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Hello everyone,
For a change most of the games ended in draws this time. However, I hope this fact won't disappoint anybody, as none of the games are boring! The Najdorf is still dominant, but this time we have 3 theoretically important games in the Sveshnikov.

Download PGN of June ’19 Open Sicilian games

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Sveshnikov 9.Bxf6 gxf6 10.Nd5 f5 11.Bd3 Be6 12.c3 Bg7 13.Nxb5 [B33]

Out first game in this update is Vokhidov, S - Ismagambetov, An. In the important theoretical position after 15.Qa4:











Annuar reasonably deviated from the sacrificial 15...0-0, as was previously seen on our site, and played 15...Bd7. Later, he introduced a natural novelty that seems to offer Black equality, 19...Ne5. However, the impulsive 21...Bxb5? led to a dangerous position, that Black failed to defend. In general, the early piece sac on b5 isn't dangerous for Black, but some knowledge is required.


Sveshnikov 9.Bxf6 gxf6 10.Nd5 f5 11.Bd3 Be6 12.0-0 Bxd5 13.exd5 Ne7 14.Re1 [B33]

In the next top level game, So, W - Grischuk, A, White employed the relatively fresh (at least for our site) 16.Nc2:











On his turn Alexander illustrated his deep theoretical preparation with 16...f4!, a move that seems to offer Black excellent attacking prospects anyway. Indeed, the dubious innovation 19.Bxa6, followed by 20.Qh5? almost led Wesley to defeat. Luckily for him, at the end GM Grischuk missed a few winning opportunities and was satisfied to share a point.


Sveshnikov 7.Nd5 Nxd5 8.exd5 Nb8 9.a4 [B33]

The next game, Vachier Lagrave, M - Carlsen, M, saw Maxim employ the prophylactic 12.Kh1 that was previously tried by David Navara against Magnus:











Despite his success in that encounter, Black was the first to deviate with the novelty 16...f5!? It's hard to say if White had anything better, but the natural 17.Bd3 b6 quickly took the game towards drawish paths.

In general, 12.Kh1 hardly poses Black serious problems.



Najdorf 6.Bd3 e5 7.Nde2 [B90]

Another theoretical discussion took place in Nepomniachtchi, I - Wojtaszek, R. The important position after 14.Rc1:











was previously covered in Anand, V - Keymer, V, Grenke 2019, where Black went astray with 14...Bf8?!. The natural novelty 14...Nc5 was properly analyzed by both players, and they continued to play fast. It's worth mentioning that 16...Rb8! put White under definite pressure on the q-side and provoked the aggressive 17.f4. In general, it was a well-played game, and the balance was kept till the end.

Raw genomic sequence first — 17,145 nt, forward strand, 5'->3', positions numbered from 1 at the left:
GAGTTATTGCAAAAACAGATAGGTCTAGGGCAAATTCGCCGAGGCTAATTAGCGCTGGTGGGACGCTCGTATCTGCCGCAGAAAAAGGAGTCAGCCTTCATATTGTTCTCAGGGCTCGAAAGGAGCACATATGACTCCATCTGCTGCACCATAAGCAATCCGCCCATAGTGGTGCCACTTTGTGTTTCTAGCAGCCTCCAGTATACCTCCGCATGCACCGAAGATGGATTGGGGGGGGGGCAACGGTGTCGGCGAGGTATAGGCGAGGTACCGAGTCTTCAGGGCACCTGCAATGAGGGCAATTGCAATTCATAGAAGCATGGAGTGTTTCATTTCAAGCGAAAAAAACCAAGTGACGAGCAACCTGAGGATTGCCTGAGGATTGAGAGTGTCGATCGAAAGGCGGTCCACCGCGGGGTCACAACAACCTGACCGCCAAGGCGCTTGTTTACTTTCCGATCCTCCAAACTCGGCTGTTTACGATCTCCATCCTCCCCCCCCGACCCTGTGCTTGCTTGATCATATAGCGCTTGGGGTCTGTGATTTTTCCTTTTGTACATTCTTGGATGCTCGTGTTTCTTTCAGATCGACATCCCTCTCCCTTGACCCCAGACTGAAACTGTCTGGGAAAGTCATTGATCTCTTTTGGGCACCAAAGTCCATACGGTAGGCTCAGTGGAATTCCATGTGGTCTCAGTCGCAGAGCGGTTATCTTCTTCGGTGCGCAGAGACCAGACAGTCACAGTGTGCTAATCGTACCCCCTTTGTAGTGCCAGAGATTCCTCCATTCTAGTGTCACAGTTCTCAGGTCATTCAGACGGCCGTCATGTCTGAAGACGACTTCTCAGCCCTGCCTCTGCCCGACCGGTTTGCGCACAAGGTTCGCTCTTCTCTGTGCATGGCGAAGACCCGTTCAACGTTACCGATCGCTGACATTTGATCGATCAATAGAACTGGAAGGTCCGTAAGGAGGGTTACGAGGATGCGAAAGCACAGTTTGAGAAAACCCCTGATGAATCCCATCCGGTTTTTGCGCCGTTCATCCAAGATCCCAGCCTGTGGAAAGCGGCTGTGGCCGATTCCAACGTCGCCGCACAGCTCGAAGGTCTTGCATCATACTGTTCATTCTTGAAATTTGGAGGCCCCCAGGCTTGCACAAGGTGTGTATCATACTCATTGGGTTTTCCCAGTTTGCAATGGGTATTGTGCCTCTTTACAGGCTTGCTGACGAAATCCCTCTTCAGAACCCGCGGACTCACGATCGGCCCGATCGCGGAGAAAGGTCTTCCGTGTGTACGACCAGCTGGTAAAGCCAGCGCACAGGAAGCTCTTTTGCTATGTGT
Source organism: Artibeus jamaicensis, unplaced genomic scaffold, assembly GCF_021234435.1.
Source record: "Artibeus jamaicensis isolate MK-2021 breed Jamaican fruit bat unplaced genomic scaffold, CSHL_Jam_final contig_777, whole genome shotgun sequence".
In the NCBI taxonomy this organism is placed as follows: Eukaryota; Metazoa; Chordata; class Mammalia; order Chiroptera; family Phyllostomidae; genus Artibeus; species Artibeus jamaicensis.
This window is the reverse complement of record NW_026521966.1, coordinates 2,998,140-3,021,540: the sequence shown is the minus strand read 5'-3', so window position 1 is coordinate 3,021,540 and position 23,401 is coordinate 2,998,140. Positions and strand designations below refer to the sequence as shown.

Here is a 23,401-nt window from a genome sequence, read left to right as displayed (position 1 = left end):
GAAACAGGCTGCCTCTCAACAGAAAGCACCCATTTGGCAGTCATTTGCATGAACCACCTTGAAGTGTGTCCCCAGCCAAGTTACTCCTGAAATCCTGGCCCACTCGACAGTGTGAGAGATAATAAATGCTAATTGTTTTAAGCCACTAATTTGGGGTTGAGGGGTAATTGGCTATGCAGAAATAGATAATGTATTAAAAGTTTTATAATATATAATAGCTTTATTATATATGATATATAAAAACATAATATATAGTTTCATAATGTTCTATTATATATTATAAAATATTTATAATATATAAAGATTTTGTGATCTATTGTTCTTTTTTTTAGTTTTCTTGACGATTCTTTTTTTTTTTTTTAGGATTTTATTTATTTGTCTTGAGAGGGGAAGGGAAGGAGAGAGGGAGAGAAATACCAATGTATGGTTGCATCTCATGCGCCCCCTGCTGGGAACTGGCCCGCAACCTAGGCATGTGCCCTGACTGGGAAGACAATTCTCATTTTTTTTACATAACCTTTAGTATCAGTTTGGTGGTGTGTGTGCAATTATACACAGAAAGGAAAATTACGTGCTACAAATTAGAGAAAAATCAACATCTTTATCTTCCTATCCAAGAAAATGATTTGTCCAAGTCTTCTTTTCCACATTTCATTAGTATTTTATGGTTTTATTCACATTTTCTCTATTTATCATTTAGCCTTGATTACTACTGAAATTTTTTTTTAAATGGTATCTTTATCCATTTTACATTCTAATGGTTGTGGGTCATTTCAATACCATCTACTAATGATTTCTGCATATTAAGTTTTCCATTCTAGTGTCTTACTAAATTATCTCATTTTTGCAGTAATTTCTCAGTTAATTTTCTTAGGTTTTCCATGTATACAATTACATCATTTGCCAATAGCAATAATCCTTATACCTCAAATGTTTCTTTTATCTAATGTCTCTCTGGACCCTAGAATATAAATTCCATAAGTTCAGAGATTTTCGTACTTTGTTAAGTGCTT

Najdorf 6.Bd3 g6 [B90]

The game Swiercz, D - Gabuzyan, H saw Black come up with the interesting novelty 8...Qb6!?:











White reacted with the natural 9.a3, which led to a complex middlegame position. Later the careless 12...h5?! left Black's pieces undeveloped, so White managed to seize the initiative. However, the decisive mistake was 18...Bb4?, and after that Black was quickly crushed.

Despite such a defeat 8...Qb6!? should definitely be tested more often.


Najdorf 6.Be3 e5 7.Nb3 Be6 8.Qd2 without f2-f3 [B90]

The next game, Morozevich, A - Sakaev, K, can be considered to be another opening accident. First, in the theoretical position after 13...Ndf6:











Alexander deviated from the main paths with 14.Bg5?! This move lead to an unpleasant position, but the real mistake came on the next move, as 15.Rdxf1? was strongly met by 15...b4! which led to major material losses. GM Morozevich struggled hard to save the game, but it was impossible.

Undoubtedly, 14.Kb1 should have been preferred, as it leads to a complex struggle with mutual chances.


Najdorf 6.Bg5 Nbd7 7.f4 Qc7 8.Qf3 b5 9.0-0-0 Bb7 [B94]

In Pershin, D - Kokarev, D White played the relatively fresh 10.Nd5!?:











which is connected with a promising pawn sacrifice. Black accepted the challenge and won the central pawn, while his king was stuck in the centre. Had Dmitry played 16...h6 the position would remain balanced, but the careless 16...e6? could have led to a collapse. Luckily for GM Kokarev, his lower-rated opponent missed a few winning opportunities, so at the end White was struggling for a draw.


Najdorf Poisoned Pawn Declined 6.Bg5 e6 7.f4 h6 8.Bh4 Qb6 9.a3 [B96]

The last game is Kasimdzhanov, R - Abdusattorov, N where Black played 14...d5?!, a move which was previously considered dubious in view of Caruana - MVL, see the archives.











Rustam was the first to deviate from that encounter with 16.Be1, but this also offers White a stable advantage. The first critical moment came on move 22, when instead of 22...Nf8 Black over-optimistically played 22...Nb6? In reply Rustam missed the winning opportunity 24.Ba5! and spoiled the lion's part of his advantage with a few inaccuracies. Still, a draw was agreed in an unpleasant position for Black.

Anyway, instead of 14...d5?! Black has to play 14...Nc5.



See you next month, Michael

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